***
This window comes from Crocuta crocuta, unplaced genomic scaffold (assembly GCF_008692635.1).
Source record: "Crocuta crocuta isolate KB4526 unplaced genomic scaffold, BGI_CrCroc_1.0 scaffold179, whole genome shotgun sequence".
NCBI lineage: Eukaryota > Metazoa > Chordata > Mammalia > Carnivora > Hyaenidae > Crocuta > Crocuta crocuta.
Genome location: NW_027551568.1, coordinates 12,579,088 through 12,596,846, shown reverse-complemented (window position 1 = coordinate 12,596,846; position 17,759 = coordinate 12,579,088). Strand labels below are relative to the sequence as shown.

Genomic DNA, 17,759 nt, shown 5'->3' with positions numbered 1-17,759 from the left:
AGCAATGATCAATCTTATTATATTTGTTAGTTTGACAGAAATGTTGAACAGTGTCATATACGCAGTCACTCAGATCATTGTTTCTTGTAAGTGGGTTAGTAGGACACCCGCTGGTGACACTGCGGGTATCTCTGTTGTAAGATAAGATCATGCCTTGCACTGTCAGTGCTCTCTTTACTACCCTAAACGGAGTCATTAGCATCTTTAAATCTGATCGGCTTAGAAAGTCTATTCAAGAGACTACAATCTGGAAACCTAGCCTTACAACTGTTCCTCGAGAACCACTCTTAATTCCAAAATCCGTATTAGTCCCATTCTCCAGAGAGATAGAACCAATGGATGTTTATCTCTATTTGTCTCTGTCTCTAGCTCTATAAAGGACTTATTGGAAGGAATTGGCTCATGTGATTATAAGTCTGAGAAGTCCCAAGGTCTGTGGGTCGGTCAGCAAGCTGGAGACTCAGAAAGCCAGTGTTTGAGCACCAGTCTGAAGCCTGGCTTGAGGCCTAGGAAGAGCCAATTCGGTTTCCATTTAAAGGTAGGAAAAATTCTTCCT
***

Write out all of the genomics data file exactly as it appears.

This window comes from Crocuta crocuta, unplaced genomic scaffold (assembly GCF_008692635.1).
Source record: "Crocuta crocuta isolate KB4526 unplaced genomic scaffold, BGI_CrCroc_1.0 scaffold179, whole genome shotgun sequence".
NCBI lineage: Eukaryota > Metazoa > Chordata > Mammalia > Carnivora > Hyaenidae > Crocuta > Crocuta crocuta.
Genome location: NW_027551568.1, coordinates 12,579,088 through 12,596,846, shown reverse-complemented (window position 1 = coordinate 12,596,846; position 17,759 = coordinate 12,579,088). Strand labels below are relative to the sequence as shown.

Genomic DNA, 17,759 nt, shown 5'->3' with positions numbered 1-17,759 from the left:
AGCAATGATCAATCTTATTATATTTGTTAGTTTGACAGAAATGTTGAACAGTGTCATATACGCAGTCACTCAGATCATTGTTTCTTGTAAGTGGGTTAGTAGGACACCCGCTGGTGACACTGCGGGTATCTCTGTTGTAAGATAAGATCATGCCTTGCACTGTCAGTGCTCTCTTTACTACCCTAAACGGAGTCATTAGCATCTTTAAATCTGATCGGCTTAGAAAGTCTATTCAAGAGACTACAATCTGGAAACCTAGCCTTACAACTGTTCCTCGAGAACCACTCTTAATTCCAAAATCCGTATTAGTCCCATTCTCCAGAGAGATAGAACCAATGGATGTTTATCTCTATTTGTCTCTGTCTCTAGCTCTATAAAGGACTTATTGGAAGGAATTGGCTCATGTGATTATAAGTCTGAGAAGTCCCAAGGTCTGTGGGTCGGTCAGCAAGCTGGAGACTCAGAAAGCCAGTGTTTGAGCACCAGTCTGAAGCCTGGCTTGAGGCCTAGGAAGAGCCAATTCGGTTTCCATTTAAAGGTAGGAAAAATTCTTCCT